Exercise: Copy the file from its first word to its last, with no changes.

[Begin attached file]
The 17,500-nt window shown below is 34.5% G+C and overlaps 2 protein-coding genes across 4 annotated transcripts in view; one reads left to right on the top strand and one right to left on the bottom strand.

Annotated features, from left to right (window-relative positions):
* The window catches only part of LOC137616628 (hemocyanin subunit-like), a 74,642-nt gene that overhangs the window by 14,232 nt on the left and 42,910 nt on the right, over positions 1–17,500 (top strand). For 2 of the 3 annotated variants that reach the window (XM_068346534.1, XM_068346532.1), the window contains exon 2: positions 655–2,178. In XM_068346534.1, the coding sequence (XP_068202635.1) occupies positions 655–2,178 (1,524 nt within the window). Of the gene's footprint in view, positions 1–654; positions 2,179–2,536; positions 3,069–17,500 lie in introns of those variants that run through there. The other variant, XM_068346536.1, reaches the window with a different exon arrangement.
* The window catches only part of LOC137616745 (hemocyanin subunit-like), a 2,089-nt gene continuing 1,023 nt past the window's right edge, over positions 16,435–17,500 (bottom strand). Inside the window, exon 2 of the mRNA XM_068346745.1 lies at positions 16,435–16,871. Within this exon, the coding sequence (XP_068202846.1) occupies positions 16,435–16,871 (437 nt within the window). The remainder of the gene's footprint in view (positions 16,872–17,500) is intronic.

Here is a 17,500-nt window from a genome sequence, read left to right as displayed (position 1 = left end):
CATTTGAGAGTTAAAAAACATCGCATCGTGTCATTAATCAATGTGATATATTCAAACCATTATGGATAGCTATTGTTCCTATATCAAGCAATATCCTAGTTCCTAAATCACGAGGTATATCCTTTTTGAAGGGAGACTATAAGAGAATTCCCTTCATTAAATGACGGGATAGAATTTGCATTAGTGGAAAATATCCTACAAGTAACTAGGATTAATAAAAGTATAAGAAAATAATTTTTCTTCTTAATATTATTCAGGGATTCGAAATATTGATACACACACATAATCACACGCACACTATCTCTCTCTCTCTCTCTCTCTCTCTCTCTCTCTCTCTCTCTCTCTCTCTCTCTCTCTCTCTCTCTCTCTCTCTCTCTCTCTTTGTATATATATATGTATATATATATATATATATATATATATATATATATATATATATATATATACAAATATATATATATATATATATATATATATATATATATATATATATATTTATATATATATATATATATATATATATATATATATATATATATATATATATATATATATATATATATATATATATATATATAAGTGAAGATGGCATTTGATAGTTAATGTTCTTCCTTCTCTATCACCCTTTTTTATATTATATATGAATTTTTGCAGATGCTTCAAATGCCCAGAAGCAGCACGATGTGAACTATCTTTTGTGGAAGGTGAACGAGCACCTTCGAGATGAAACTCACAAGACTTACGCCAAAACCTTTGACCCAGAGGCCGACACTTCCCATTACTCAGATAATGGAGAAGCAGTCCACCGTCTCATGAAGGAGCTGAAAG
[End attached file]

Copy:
The 17,500-nt window shown below is 34.5% G+C and overlaps 2 protein-coding genes across 4 annotated transcripts in view; one reads left to right on the top strand and one right to left on the bottom strand.

Annotated features, from left to right (window-relative positions):
* The window catches only part of LOC137616628 (hemocyanin subunit-like), a 74,642-nt gene that overhangs the window by 14,232 nt on the left and 42,910 nt on the right, over positions 1–17,500 (top strand). For 2 of the 3 annotated variants that reach the window (XM_068346534.1, XM_068346532.1), the window contains exon 2: positions 655–2,178. In XM_068346534.1, the coding sequence (XP_068202635.1) occupies positions 655–2,178 (1,524 nt within the window). Of the gene's footprint in view, positions 1–654; positions 2,179–2,536; positions 3,069–17,500 lie in introns of those variants that run through there. The other variant, XM_068346536.1, reaches the window with a different exon arrangement.
* The window catches only part of LOC137616745 (hemocyanin subunit-like), a 2,089-nt gene continuing 1,023 nt past the window's right edge, over positions 16,435–17,500 (bottom strand). Inside the window, exon 2 of the mRNA XM_068346745.1 lies at positions 16,435–16,871. Within this exon, the coding sequence (XP_068202846.1) occupies positions 16,435–16,871 (437 nt within the window). The remainder of the gene's footprint in view (positions 16,872–17,500) is intronic.

Here is a 17,500-nt window from a genome sequence, read left to right as displayed (position 1 = left end):
CATTTGAGAGTTAAAAAACATCGCATCGTGTCATTAATCAATGTGATATATTCAAACCATTATGGATAGCTATTGTTCCTATATCAAGCAATATCCTAGTTCCTAAATCACGAGGTATATCCTTTTTGAAGGGAGACTATAAGAGAATTCCCTTCATTAAATGACGGGATAGAATTTGCATTAGTGGAAAATATCCTACAAGTAACTAGGATTAATAAAAGTATAAGAAAATAATTTTTCTTCTTAATATTATTCAGGGATTCGAAATATTGATACACACACATAATCACACGCACACTATCTCTCTCTCTCTCTCTCTCTCTCTCTCTCTCTCTCTCTCTCTCTCTCTCTCTCTCTCTCTCTCTCTCTCTCTCTCTCTCTTTGTATATATATATGTATATATATATATATATATATATATATATATATATATATATATATATATACAAATATATATATATATATATATATATATATATATATATATATATATATTTATATATATATATATATATATATATATATATATATATATATATATATATATATATATATATATATATATATATATATATATAAGTGAAGATGGCATTTGATAGTTAATGTTCTTCCTTCTCTATCACCCTTTTTTATATTATATATGAATTTTTGCAGATGCTTCAAATGCCCAGAAGCAGCACGATGTGAACTATCTTTTGTGGAAGGTGAACGAGCACCTTCGAGATGAAACTCACAAGACTTACGCCAAAACCTTTGACCCAGAGGCCGACACTTCCCATTACTCAGATAATGGAGAAGCAGTCCACCGTCTCATGAAGGAGCTGAAAG